Crayon or Marker Roll Up- take it with you!

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Sunday is my friend Jace’s birthday. He’s going to be 6 like me. For his birthday present I decided to make him a marker roll because he likes to draw.

My mom and I have made these to hold crayons, fat markers and skinny markers. My mom was thinking she might make   a version of this for my sister to hold her matchbox cars in. Really it could work for a lot of different items.

This is a project that requires a sewing machine. You could hand sew this but it would take quite a while.

For this project you need

markers (we’re using skinny ones)

fabric (two colors)- when you go to the fabric store they often have precut squares of cotton called Fabric Quarters or Fat Quarters that are made for quilters. That’s an easy way to quickly pick up a couple pieces of fabric that go nicely together.

coordinating thread

hair band (elastic band)

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Iron both pieces of fabric well before starting. It’s really important to be careful with the iron. My mom helps me with the iron because it’s pretty dangerous.

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Measure and cut your fabric to 10 inches by 12 inches- you can use your first piece as a template to cut your second piece. My mom and I have a self healing cutting mat with measurement marks on it and a rotary cutter that make things really easy but if you don’t have that just use a regular ruler and scissors. It’s important to cut very carefully on this project if you want all your markers to fit.

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pin the right sides together (in sewing when the directions say “right side” they mean the colored or pretty side of the fabric)

leave about a 4 inch gap at the bottom for turning your piece inside out.

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Along the 12 inch side you are going to place your hair elastic. This will become the holder for keeping your roll closed. Measure 4 inches from the top of the fabric and slide and pin your elastic inside the two layers of fabric with about half an inch or so sticking out. (this part will end up on the inside when you’re done. You want the larger part of the elastic inside with the right sides of the fabric- does that make sense?)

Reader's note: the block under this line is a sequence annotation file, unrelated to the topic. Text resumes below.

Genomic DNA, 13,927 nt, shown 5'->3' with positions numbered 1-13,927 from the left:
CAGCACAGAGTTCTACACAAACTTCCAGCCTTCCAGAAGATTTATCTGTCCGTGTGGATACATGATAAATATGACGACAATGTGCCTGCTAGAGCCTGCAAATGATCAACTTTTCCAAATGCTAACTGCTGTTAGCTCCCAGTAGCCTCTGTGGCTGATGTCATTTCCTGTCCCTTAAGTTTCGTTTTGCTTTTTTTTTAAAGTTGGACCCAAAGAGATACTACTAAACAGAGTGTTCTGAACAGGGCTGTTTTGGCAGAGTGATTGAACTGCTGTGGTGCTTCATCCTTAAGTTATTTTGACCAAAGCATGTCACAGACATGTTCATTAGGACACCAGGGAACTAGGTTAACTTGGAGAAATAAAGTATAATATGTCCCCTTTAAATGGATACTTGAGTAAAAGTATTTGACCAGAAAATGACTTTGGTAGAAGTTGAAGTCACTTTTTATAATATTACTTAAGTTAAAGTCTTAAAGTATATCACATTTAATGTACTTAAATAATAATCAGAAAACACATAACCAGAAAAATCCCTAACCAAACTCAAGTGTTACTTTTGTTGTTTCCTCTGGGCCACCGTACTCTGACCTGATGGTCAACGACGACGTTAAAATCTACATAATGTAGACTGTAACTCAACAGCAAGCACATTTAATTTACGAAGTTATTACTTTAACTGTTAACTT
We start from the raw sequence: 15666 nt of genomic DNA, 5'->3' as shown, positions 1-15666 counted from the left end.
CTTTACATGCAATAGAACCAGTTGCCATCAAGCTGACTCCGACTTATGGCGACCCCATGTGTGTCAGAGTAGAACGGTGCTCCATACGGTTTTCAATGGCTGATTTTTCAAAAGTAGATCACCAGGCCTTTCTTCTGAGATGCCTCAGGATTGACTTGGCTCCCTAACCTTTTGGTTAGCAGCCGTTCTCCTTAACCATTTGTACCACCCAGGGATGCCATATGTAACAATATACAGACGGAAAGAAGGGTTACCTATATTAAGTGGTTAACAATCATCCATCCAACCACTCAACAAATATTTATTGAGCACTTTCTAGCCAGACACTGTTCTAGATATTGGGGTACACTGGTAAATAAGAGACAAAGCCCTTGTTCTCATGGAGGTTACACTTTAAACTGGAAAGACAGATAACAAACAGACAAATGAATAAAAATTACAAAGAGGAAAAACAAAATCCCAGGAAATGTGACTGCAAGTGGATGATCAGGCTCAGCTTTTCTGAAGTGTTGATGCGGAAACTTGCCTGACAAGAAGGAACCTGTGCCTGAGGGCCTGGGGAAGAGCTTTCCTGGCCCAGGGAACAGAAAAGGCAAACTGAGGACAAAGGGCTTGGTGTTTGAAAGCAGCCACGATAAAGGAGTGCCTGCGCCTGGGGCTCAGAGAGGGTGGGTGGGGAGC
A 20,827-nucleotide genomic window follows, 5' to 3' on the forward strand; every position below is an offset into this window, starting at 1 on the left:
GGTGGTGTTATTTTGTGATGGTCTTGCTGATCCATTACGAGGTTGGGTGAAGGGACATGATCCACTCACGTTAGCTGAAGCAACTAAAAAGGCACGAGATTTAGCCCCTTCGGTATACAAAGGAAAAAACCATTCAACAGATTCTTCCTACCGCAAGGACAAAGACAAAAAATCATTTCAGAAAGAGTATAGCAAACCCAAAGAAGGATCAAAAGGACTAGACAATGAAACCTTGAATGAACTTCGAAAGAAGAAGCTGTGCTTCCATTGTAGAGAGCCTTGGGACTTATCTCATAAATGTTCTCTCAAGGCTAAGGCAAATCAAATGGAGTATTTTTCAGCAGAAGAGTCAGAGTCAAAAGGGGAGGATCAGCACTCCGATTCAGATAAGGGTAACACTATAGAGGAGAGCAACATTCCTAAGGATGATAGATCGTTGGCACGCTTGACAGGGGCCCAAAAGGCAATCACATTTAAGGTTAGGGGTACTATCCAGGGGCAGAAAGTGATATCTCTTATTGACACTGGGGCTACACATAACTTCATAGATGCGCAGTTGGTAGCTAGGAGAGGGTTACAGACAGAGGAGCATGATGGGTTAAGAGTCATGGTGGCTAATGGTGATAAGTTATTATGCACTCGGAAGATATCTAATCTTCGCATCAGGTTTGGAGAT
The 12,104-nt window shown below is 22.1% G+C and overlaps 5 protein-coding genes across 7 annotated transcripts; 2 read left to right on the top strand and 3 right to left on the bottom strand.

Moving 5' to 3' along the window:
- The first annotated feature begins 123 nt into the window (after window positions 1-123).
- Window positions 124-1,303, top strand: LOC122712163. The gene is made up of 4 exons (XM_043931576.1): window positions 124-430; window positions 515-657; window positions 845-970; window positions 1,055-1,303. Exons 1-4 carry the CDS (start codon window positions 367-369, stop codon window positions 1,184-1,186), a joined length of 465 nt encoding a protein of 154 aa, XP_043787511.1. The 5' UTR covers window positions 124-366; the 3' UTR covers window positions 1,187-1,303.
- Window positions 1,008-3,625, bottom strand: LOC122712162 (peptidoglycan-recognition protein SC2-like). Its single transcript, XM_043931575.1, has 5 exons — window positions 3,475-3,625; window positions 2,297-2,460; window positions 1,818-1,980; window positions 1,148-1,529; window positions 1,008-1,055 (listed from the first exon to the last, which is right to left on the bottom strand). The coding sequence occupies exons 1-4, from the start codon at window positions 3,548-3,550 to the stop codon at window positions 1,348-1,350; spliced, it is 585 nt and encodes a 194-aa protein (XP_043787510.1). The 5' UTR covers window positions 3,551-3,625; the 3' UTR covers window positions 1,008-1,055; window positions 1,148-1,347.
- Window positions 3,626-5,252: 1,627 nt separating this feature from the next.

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Now it’s time to sew this up. Using a 1/4 inch seam allowance (seam allowance are the words used in sewing for how far in you measure and start your stitch) start stitching at the beginning of your opening point. Use a backstitch for strength  after you make your first few stitches.

Most sewing machine feet are about 1/4 inch to the edge. That’s what I use as my guide. I just keep the fabric right next to the foot of the machine and it stays really nice and even.

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stitch all the way around leaving that gap for stuffing in the middle of the bottom.

To turn your fabric you sew almost to the edge. Stop. Raise your presser foot. Turn. Lower your presser foot and continue on..

Here’s some pictures showing that series of moves. Don’t just try to rotate the fabric while your stitching, it won’t look very good unless you want curved edges (which could look cool too)

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IMG_8173 lift foot

IMG_8175 turn

IMG_8177 lower foot

IMG_8176 off you go!

When you get to the hair elastic you need to move very slowly, this is tricky! I pinch the hair elastic with my fingers and press it right up into the bottom of the foot. I then sew it really slowly and then backstitch over the elastic to add some strength to the stitch.

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Now that you have the piece stitched you want to lay it out flat, trim the threads from your stitches and then clip the corners very carefully. Clipping the corners make your corners look a lot nicer once you get it turned right side out just be careful you don’t go over the stitch line!

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Now turn your piece right side out and iron it flat making sure you gently turn the extra fabric inside that is part of your opening.

IMG_8205 IMG_8214 IMG_8210 opening with fabric pressed inside

Now it’s time to stitch it again! This is called top stitching and gives your piece a finished look and strength. Use that same 1/4 inch seam allowance you used before.

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Once you’re done topstitching you can lay your piece out with the side you want eventually facing out down and fold up the flap. You want the  flap to be about 4.5 inches up. That gives you enough space for the markers with the lids coming out from the top.

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Start on one end and stitch from the folded side up along the topstitched line. Backstitch at the end of the line where the green and blue meet in the above picture)  so the markers don’t rip the pockets open.

stitch lines all the way down the piece starting on the folded edge and backstitching at the top every time. I spaced mine 3/4 inches apart and it fits 11 skinny markers. You could also do 1 inch and it should fit the fat markers. Just try your marker first before you stitch a bunch of the lines! (that would stink if it didn’t fit!)

Once you have it stitched all the way across clip all your excess threads off, insert your markers, roll up and you’re ready to go!

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I think Jace will like this very much and I really enjoyed making it for him. Handmade gifts are the best!!

Thanks for reading and Happy Sewing!

Tenney

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